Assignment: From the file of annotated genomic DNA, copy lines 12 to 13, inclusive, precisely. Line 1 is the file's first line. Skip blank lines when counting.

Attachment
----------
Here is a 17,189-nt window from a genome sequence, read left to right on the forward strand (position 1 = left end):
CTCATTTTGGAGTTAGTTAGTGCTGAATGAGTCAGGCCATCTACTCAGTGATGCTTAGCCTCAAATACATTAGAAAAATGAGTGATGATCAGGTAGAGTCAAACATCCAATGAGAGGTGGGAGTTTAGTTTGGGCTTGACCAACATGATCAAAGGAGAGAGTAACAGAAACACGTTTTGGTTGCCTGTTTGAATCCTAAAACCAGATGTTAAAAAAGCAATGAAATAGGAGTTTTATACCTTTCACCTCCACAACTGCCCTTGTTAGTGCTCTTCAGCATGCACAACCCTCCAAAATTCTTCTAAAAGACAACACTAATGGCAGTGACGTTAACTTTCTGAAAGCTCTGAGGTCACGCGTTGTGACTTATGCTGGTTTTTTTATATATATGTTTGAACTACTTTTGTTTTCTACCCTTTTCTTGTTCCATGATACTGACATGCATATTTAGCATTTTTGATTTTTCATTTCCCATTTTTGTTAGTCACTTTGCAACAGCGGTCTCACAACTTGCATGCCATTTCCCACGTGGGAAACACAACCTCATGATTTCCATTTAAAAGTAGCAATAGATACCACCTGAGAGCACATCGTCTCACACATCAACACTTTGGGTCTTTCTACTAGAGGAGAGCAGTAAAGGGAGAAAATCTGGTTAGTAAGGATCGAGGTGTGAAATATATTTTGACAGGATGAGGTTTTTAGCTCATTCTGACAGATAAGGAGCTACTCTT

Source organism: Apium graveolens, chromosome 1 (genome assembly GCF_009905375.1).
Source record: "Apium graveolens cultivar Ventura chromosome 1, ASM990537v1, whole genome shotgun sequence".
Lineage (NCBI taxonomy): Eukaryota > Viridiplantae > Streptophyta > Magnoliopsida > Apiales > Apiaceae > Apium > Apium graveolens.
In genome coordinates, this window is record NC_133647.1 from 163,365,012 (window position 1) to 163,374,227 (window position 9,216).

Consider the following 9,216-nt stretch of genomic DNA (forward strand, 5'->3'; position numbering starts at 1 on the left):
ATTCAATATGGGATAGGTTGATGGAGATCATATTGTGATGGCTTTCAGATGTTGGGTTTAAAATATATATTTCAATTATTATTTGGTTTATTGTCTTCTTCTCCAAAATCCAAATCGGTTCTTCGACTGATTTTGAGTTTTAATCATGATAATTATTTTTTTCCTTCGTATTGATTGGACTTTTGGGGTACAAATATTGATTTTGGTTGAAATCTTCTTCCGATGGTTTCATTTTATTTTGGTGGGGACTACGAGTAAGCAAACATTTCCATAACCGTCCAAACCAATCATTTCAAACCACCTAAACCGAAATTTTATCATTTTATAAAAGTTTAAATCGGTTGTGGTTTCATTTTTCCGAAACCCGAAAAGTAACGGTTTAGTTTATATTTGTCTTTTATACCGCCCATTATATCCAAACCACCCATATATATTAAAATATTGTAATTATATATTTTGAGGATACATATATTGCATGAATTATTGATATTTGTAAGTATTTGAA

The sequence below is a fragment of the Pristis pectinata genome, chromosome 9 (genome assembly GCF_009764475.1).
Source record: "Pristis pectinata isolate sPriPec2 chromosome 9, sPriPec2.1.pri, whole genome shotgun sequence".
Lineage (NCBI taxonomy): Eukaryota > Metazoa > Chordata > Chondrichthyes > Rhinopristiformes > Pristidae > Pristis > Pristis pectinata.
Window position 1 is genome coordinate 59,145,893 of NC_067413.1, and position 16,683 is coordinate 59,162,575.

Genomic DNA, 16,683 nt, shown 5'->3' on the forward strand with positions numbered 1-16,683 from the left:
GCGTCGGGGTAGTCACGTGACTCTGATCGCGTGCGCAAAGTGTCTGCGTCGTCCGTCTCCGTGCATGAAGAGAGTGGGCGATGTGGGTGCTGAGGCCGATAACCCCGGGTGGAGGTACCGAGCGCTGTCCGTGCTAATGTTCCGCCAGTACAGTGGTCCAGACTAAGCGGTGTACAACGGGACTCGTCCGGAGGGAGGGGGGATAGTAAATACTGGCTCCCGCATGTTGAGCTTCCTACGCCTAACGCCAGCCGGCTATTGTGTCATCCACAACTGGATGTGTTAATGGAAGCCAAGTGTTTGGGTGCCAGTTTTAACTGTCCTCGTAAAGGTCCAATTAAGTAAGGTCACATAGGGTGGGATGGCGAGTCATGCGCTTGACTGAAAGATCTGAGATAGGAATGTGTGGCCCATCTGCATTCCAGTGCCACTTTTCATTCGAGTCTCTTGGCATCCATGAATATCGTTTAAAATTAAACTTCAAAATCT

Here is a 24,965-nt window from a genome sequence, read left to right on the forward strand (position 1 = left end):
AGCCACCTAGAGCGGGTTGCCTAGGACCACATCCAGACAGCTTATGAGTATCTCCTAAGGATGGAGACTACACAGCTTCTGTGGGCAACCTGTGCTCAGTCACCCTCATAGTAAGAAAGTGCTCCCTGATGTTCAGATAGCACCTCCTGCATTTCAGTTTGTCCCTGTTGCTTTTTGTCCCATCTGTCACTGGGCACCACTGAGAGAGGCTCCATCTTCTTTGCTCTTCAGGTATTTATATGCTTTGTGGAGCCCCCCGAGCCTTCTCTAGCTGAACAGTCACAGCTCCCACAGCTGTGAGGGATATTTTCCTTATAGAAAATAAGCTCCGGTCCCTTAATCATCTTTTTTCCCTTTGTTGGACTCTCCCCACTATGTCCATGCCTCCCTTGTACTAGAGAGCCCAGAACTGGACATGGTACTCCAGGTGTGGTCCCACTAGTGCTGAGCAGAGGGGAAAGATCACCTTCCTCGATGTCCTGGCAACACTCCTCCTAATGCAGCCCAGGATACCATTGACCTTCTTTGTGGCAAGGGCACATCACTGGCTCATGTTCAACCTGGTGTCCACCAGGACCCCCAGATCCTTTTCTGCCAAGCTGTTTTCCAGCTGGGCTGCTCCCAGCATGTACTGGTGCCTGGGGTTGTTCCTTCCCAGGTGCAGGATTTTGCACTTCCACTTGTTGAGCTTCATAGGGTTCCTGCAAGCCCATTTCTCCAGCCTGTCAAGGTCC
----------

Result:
Window position 1 is genome coordinate 59,145,893 of NC_067413.1, and position 16,683 is coordinate 59,162,575.

Genomic DNA, 16,683 nt, shown 5'->3' on the forward strand with positions numbered 1-16,683 from the left: